As an advice business matures and its owners or founders start to think about the next generation of leadership, many issues rise to the surface.

    One of these is the nature of leadership.

    Billy Connolly once said that anyone who expresses an interest in being a politician should automatically be banned from being one. I wonder if this could be applied to leadership in general?

    As owners/founders start to consider their succession plan, there are many issues that need to be addressed such as the ownership model, the new leadership team, how to extract value, their own role in the future, and many more.

    This is why the one golden rule about succession planning is this: get on with it! You cannot start too early, and you simply must set aside time.

    One challenge in particular influences succession plans: who in the business is going to lead once the founder steps back?

    Leadership traits of founders

    Like any good job interview, let’s start with the ideal situation before we consider the candidates.

    Founders tend to have the entrepreneurial spirit. They need drive, vision and a strong character. These are admirable traits in an entrepreneur, but they do not necessarily make a good leader.

    Leaders are people who bring others along with them. Yes, this can be the classic ‘knight in shining armour’, the one who is striding forward and inspiring others to follow.

    However, this approach tends to lead to people who do, indeed, follow, and not those who are inspired step up and take responsibility themselves.

    When the shining knight type leader leaves, who will the employees follow?

    Part of the art of succession planning, therefore, is getting out of the way for others to ‘step up’.

    Leadership traits of the next generation

    Characteristics of great leaders include emotional intelligence and the ability to nurture talent in others.

    This will be true of any business, but especially one that has plans to last for a long time (perhaps using the Employee Ownership Trust, or EOT, route to succession planning).

    In advice and financial planning firms, advisers tend to make up the bulk, if not all, of the ownership and director positions. Often it is the most successful advisers, in terms of income generation, who get invited to the board.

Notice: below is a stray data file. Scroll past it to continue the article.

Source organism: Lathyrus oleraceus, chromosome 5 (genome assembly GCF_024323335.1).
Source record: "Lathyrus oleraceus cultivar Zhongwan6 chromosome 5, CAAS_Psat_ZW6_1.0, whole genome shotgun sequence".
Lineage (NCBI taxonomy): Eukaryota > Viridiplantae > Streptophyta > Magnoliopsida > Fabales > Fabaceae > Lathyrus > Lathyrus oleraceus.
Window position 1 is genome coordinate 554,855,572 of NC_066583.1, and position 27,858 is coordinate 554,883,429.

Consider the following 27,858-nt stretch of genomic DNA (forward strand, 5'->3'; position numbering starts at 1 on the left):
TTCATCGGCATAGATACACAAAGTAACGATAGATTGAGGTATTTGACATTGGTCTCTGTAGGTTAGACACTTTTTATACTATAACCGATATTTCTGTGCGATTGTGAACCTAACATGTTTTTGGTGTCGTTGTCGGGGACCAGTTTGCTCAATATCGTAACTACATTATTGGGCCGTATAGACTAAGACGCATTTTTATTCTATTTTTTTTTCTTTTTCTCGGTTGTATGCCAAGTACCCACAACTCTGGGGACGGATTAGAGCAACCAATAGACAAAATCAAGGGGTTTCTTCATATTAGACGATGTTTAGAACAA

This is not just true of financial services. You typically get to be invited to be a partner of an accountancy or solicitors practice if you are good at generating fees.

    However, the characteristics of being good at doing the job or at bringing in income are not the same as those that are required to be a good leader. In some cases they are the polar opposite.

    I have several friends who have been practice managers for GP surgeries. Being a great GP does not mean you know how to run a business, and yet these are the people to whom the practice manager must report. I have heard many a frustrated story along these lines over a beer or two!

    Be careful what you wish for

    When the ‘boss’ steps away, it is very common for others to seek the position. Terms will be used such as “I have ideas I want to put into practice”, “Drive the business forward”, and “I’ve always wanted to run a business.”

    The day-to-day reality of being the boss is usually dominated by dealing with people.

    It has often been said that both the best and the worst part of running a business is dealing with the employees. There can be an element of be careful what you wish for when it comes to finally getting control, as everyone now sees you as the person to whom they can complain.

    Some practical tips 

    Here, then, are my tips regarding leadership within your business. Please note I am making an assumption that the business intends to continue beyond the owner and, for example, is not going to be to be sold to a consolidator.

    1) Do not replace yourself with yourself (especially if you were the founder). The business needs a different type of character for the future.

    2) Look for those with emotional intelligence. Empathy, nurturing, understanding; these are the bywords for leaders of a business which wants to be sustainable.

    3) Gather a leadership team, as opposed to just one or two people. Include characteristics in the areas of operations, vision and people.

    4) Look beyond the advisers. The boards of advice practices are filled with advisers not because they are always the best leaders, but because they bring in business, and demand a leadership role. But this may not be the best thing for the business.

    5) Beware the person desperate to be in charge. Is this ambition for the best interests of the business, or their own?

    The objective is to create a management structure which will see the business last, if not for ever, then certainly long enough to generate the profit that will pay you out. This is likely to be true whether you consider selling to an EOT, or to a management buyout of some form.

    It means looking at your future leadership team not in terms of who wants the position, nor who you must give the position to so that they stay. Put together the best leadership team for the employees – the people that they will be leading.

    Chris Budd consults with businesses on succession planning, both personally and through The Eternal Business Programme. 

    He is also hosting a conference in Bristol next month dedicated to financial wellbeing, together with the Ovation Finance team. You can find out more details and sign up to attend here 

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